5. Fi Core says:

    get ready for more pink slips go american idol !!!!!!

  6. Fi Core says:

    Also think about any job openings u might have. I need a new one soon! Where is a union when u need one!!!!!

  7. Action/Reaction says:

    Trust can’t exist with a souless entity like the AMPTP. It is a conglomerate of companies with no real central authority. Trust might be established on a personal level with individual entities, say holding Iger, Chernin, et al to their word, but forget about universal trust. The AMPTP walked away from the table, but it was still a table the WGA set up. By trying to inflict pain and damage upon the entity, they responded by relieving pain. Expecting anything less, or complaining about their tactics, is naive but still could not have happened without the writers inititating it. And the writers will make some real gains, but they will also take some real hits as the studios continue to rework their business model to protect themselves from the pain inflicted this time, just as they did some 20 years ago. None of these battles is fought in a vacuum.

  8. Fi Core says:

    Think about thanking the dga for doing what ur leaders couldn’t get ,think about all the showrunners working rite now even before a vote, think, about in 3 years so much reality that u will never be able 2 shut down this town,think about………………………..walmart !!!!!!!!

  9. Marian Martell says:

    It seems disingenuous to say: “Let’s have a level of trust that exists between us so that we don’t get back into one of these all-or-nothing situations.” When the AMPTP walked away from the table, twice, refusing to negotiate until after they had damaged the lives of tens of thousands of people (most of them not even members of the WGA). I am still mystified about why the studios and networks wanted to engage in these union busting techniques in the first place. And I’m continuing to write to my Congressional Representative about the anti-labor tactics and the history of secret accounting practices.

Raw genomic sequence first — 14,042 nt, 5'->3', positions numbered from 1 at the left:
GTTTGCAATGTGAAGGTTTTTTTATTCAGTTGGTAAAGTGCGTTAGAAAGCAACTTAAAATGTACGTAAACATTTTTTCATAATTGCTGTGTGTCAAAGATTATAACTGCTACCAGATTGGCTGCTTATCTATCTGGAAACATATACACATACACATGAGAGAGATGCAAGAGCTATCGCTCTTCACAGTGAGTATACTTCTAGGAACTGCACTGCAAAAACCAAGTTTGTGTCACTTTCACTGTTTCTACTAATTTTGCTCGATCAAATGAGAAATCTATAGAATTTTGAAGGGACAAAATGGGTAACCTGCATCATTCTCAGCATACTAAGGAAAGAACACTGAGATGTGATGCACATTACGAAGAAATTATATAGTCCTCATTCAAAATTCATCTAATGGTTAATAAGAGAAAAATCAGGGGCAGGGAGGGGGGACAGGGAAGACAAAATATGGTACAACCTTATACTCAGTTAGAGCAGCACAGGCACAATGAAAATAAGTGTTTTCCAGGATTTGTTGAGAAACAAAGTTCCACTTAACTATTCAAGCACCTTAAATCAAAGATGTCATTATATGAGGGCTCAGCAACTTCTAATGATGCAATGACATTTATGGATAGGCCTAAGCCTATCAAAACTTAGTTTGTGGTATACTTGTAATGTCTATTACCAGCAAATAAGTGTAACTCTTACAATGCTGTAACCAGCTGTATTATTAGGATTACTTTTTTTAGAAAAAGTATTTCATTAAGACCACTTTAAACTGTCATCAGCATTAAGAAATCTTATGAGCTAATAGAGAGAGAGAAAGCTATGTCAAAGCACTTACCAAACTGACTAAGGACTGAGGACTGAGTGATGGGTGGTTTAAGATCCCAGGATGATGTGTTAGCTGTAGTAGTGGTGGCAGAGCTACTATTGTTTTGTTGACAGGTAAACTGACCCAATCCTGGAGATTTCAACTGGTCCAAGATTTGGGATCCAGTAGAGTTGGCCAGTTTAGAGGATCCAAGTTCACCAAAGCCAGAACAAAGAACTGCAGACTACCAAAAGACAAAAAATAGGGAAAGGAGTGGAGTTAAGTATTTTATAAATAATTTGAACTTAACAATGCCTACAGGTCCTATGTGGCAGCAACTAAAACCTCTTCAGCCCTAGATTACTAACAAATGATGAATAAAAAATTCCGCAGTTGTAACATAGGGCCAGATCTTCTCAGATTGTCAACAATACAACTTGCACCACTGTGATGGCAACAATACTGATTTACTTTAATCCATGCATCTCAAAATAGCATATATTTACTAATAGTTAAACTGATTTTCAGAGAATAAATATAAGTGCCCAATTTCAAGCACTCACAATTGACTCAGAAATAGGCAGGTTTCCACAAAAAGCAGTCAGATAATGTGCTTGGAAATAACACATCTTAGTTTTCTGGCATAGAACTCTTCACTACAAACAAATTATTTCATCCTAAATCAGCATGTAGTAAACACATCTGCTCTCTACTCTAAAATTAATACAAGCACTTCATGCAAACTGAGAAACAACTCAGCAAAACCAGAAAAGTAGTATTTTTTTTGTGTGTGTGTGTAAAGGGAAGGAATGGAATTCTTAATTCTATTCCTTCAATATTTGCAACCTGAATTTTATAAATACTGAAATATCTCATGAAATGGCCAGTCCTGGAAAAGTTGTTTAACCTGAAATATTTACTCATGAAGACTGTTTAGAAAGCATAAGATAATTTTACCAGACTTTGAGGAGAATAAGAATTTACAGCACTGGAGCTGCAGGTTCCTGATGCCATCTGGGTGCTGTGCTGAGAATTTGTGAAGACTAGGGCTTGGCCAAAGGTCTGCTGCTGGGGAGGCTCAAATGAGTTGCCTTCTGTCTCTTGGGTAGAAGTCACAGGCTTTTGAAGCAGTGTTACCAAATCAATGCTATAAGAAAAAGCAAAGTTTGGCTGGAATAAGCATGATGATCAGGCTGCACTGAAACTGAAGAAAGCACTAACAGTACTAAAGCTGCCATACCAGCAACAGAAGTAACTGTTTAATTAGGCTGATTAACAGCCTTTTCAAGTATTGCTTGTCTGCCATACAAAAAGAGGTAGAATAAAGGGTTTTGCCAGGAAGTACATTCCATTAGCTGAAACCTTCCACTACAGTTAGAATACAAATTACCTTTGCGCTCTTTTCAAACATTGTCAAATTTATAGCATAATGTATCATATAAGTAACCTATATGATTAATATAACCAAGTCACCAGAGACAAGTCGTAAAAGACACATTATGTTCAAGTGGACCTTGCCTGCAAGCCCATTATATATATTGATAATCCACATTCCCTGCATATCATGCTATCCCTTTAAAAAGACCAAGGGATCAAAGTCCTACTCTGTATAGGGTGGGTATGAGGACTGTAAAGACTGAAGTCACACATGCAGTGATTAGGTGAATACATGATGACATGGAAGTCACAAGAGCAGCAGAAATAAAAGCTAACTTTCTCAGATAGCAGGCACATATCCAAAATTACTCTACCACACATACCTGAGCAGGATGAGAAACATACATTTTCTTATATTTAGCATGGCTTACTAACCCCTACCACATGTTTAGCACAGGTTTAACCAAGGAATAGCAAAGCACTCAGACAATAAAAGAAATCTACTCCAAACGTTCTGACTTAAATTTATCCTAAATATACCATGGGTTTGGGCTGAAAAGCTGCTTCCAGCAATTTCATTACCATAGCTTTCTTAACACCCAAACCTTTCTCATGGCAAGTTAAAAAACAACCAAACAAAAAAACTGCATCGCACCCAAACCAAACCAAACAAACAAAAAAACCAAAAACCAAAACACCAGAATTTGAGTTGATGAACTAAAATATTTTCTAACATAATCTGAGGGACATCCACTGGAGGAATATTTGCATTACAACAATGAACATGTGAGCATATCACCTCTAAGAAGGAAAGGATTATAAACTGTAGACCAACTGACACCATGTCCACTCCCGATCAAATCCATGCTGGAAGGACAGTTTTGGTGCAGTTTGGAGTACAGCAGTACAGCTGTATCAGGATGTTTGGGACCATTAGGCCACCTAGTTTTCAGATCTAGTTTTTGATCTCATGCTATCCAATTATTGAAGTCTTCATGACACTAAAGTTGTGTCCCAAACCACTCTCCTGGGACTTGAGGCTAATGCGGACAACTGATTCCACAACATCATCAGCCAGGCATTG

10. Luzid says:

    “Let’s have a level of trust that exists between us so that we don’t get back into one of these all-or-nothing situations.”
    Yeah, because the studios have shown they’re soooo trustworthy, what with the decades of shady financing to rob writers of residuals, the horrific DVD/cable ‘deals’, and the retraction of a promised Most Favored Nations clause at the last minute of this negotiation.

  11. Luzid says:

    “Let’s have a level of trust that exists between us so that we don’t get back into one of these all-or-nothing situations.”
    Yeah, because the studios have shown they’re soooo trustworthy, what with the decades of shady financing to rob writers of residuals, the horrific DVD/cable ‘deals’, and the retraction of a promised Most Favored Nations clause at the last minute of this negotiation.

  12. Stuart Creque says:

    “Let’s have a level of trust that exists between us so that we don’t get back into one of these all-or-nothing situations.”
    And the best way that the WGA and the other entertainment industry guilds and unions can foster that trust is to form a unified and powerful labor movement, so that they have the collective power to persuade management to keep its promises. If labor is too united to be double-crossed with impunity, management will find it a lot easier to stay honest, and thus trust can take root and grow.